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European Transparency Initiative (ETI)
This Communication is a follow-up to the Green Paper on the European Transparency Initiative (ETI) and the subsequent public consultation. It addresses the issues of interest representation, consultation standards and the publication of beneficiaries of EU funds.
Communication from the Commission of 21 March 2007 – Follow-up to the Green Paper ‘European Transparency Initiative’ [COM(2007) 127 final – Not published in the Official Journal].
This Communication follows up on the Green Paper of 3 May 2006 on the “European Transparency Initiative” (ETI). It responds to the arguments put forth by participants in the consultation (results in the Commission staff working document SEC(2007) 360) and provides measures the Commission intends to take.
Interest representation * (lobbying)
The respondents to the consultation were critical of the negative connotation of the term “lobbying”. The Commission however stresses that the definition does not include any negative value judgement and that lobbying activities are imperative from a democratic point of view. Nevertheless, the register proposed in the Green Paper will be entitled “Register of Interest Representatives”.
The establishment of this Register as a voluntary one received much support. Yet many felt that only a compulsory register would guarantee full transparency. Regardless, the Commission will pursue a voluntary and incentive-based approach in order to cover more comprehensively the European interest representatives. To strengthen the incentive to register, the Commission will combine the Register with a standard template for Internet consultations. Those participating in a consultation will be systematically invited to register. They will have to provide information on the interests they represent, their mission, and how they are funded.
The Green Paper indicated that registered interest representatives* (lobbyists) will need to subscribe to a Code of Conduct. However, the consultation did not address the development or monitoring of such a code in detail. It considered that the responsibility of developing such a code would fall to the interest representatives. But respondents concluded that this would be difficult to carry out in practice. Hence, the Commission will instead review and update the minimum requirements adopted in 1992.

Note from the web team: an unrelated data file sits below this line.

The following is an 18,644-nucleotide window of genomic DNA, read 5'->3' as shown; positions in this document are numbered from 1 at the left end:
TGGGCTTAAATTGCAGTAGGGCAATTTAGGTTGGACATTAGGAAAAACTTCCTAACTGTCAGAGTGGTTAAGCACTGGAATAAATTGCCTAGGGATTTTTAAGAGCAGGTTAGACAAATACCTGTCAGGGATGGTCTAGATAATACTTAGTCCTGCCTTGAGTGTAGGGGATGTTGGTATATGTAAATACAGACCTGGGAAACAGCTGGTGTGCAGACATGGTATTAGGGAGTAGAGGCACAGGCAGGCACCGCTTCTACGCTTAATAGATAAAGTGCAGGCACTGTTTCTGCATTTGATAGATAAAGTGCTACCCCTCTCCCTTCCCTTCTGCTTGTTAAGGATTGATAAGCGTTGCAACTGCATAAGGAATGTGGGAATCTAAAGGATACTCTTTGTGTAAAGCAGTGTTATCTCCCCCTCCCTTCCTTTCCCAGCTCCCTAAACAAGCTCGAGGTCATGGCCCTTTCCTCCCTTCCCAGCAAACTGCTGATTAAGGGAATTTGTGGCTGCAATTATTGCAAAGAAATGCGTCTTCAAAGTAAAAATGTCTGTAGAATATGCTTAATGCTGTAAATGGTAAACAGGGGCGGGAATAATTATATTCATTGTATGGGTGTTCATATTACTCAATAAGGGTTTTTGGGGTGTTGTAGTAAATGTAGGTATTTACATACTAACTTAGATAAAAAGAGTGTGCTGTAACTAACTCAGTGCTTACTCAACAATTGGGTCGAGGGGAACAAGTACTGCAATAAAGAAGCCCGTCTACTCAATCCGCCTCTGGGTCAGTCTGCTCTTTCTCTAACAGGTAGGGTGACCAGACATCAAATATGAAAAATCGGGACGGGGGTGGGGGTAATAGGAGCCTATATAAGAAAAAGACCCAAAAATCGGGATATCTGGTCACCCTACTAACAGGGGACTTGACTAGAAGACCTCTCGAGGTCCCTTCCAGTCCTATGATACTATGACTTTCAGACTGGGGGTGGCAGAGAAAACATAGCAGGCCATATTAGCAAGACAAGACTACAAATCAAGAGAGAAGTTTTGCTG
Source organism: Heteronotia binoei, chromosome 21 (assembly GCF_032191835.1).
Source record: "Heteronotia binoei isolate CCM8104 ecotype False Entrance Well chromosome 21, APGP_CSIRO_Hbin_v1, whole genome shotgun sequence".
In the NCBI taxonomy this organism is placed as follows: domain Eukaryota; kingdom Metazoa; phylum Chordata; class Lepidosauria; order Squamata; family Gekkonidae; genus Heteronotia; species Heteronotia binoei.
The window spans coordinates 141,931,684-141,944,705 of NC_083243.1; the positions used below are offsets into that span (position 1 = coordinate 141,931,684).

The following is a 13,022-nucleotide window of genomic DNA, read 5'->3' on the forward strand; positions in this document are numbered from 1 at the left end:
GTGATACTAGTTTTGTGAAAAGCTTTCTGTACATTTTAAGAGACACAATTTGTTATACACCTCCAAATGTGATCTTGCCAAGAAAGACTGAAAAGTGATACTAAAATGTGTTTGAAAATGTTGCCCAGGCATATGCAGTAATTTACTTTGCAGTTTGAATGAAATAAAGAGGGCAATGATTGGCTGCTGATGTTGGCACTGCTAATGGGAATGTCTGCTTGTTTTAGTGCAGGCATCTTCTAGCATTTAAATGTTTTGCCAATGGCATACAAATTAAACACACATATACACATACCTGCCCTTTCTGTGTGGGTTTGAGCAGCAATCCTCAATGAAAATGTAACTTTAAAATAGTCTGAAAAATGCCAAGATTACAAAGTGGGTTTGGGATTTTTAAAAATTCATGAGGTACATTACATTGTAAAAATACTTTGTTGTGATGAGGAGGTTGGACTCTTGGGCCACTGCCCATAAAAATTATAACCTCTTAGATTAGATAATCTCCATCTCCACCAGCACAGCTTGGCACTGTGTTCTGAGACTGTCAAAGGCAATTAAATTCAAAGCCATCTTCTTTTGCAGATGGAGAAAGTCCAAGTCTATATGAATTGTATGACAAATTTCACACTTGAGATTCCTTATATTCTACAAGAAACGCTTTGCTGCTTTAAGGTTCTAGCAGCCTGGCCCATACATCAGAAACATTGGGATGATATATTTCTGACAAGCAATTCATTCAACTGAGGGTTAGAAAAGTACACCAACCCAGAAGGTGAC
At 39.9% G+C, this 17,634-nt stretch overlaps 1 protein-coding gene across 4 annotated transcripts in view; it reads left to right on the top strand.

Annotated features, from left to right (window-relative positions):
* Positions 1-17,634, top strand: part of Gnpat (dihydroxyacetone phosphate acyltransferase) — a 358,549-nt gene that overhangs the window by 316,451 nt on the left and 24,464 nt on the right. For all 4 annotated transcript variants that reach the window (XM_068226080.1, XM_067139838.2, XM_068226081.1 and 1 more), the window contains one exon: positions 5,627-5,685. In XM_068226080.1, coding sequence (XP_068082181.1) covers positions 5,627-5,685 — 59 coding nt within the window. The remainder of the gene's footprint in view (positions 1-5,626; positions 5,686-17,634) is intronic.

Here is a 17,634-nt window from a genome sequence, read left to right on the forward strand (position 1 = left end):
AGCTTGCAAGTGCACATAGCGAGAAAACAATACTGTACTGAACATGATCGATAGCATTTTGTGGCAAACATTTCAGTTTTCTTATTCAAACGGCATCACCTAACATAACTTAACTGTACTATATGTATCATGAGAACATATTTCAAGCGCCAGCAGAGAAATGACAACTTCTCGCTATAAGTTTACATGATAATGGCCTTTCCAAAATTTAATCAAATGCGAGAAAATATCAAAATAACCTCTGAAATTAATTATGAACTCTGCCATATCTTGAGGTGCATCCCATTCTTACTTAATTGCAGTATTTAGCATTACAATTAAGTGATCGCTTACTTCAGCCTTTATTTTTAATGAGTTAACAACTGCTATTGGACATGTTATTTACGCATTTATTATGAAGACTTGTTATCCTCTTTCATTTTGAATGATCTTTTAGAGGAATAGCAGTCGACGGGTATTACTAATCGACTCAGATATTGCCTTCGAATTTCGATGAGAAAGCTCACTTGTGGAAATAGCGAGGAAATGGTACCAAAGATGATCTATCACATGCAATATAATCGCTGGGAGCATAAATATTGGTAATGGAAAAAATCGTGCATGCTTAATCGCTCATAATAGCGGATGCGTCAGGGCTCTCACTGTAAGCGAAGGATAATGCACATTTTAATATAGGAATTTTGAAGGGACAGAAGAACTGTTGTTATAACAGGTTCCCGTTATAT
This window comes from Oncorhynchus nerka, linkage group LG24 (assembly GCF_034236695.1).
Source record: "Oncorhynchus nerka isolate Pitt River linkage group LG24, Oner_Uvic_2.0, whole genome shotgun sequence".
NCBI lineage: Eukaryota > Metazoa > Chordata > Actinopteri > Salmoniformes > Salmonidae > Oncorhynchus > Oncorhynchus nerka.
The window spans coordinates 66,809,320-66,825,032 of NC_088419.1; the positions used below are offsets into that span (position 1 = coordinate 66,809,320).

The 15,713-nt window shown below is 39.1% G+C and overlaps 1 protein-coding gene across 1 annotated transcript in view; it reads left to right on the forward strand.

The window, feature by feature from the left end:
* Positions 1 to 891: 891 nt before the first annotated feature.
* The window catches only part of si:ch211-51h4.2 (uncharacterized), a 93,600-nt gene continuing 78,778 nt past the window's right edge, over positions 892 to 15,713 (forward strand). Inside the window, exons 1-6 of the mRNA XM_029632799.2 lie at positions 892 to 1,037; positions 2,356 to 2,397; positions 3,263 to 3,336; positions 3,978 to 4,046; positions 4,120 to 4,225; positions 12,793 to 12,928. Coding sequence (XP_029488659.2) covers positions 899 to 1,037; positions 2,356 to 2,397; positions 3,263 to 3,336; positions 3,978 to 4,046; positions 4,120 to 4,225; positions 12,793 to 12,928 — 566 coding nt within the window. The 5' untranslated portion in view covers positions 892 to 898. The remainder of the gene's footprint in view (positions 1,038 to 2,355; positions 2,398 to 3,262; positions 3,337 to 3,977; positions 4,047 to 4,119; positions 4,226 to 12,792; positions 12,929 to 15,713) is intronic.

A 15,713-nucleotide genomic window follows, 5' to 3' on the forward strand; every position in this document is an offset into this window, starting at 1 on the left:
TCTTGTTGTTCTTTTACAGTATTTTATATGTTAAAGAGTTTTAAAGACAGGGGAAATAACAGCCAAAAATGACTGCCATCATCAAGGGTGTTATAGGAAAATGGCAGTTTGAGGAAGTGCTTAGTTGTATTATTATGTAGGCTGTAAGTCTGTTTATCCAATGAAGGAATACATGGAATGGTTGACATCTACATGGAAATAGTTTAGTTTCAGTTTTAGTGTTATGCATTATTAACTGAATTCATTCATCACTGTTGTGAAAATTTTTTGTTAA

The inter-institutional approach, by which at least the Commission and the European Parliament would have a shared Register and Code of Conduct, received much support from the respondents. The Commission is also in favour of this option, believing it to provide yet another incentive to register. Consequently, it calls on the other institutions to consider this possibility more thoroughly.
Discussions on the Code of Conduct will begin before summer 2007. The Register for Interest Representatives will be launched in spring 2008. The Commission will review the functioning of this Register in spring 2009.
The Commission’s consultation standards received rather positive feedback from the respondents. Nevertheless, certain weaknesses were indicated, such as the provision of feedback on the impact of and the observance of the eight-week time limit for the consultations, as well as the balancing of targeted consultations between the relevant stakeholders. To improve the quality of the consultations, the Commission plans to reinforce the application of the consultation standards with a coordinated approach, assuring that a plurality of views are expressed, and by providing better feedback.
Publication of beneficiaries of EU funds
Following the publication of the Green Paper, the Commission initiated discussions on the publication of information relating to the beneficiaries of EU funds with the Member States, the European Parliament and a wide range of stakeholders. These discussions led to a consensus regarding the publishing of relevant data. Consequently, this has been included into the Financial Regulation.
Apart from the legislative changes, certain practical steps must also be taken. The respondents to the consultation indicated their desire for a searchable and centralised database containing information regarding the beneficiaries of the funds that would be managed by the Commission. However, data collection and publishing remains the responsibility of the implementing bodies in Member States. In order to start publishing relevant data as of 2008, the following steps will be taken in collaboration with the European Data Protection Supervisor:
- publishing of data in its current form, by the Member States through the provision of access to data for the public via, for example, national websites, and by the Commission through the establishment of a central website providing links to national websites and the website on EU funds;
- assuring that data is comparable and searchable, by the Commission through the provision of a common standard for publishing data (to be proposed in autumn 2007).
|Key terms used in the act|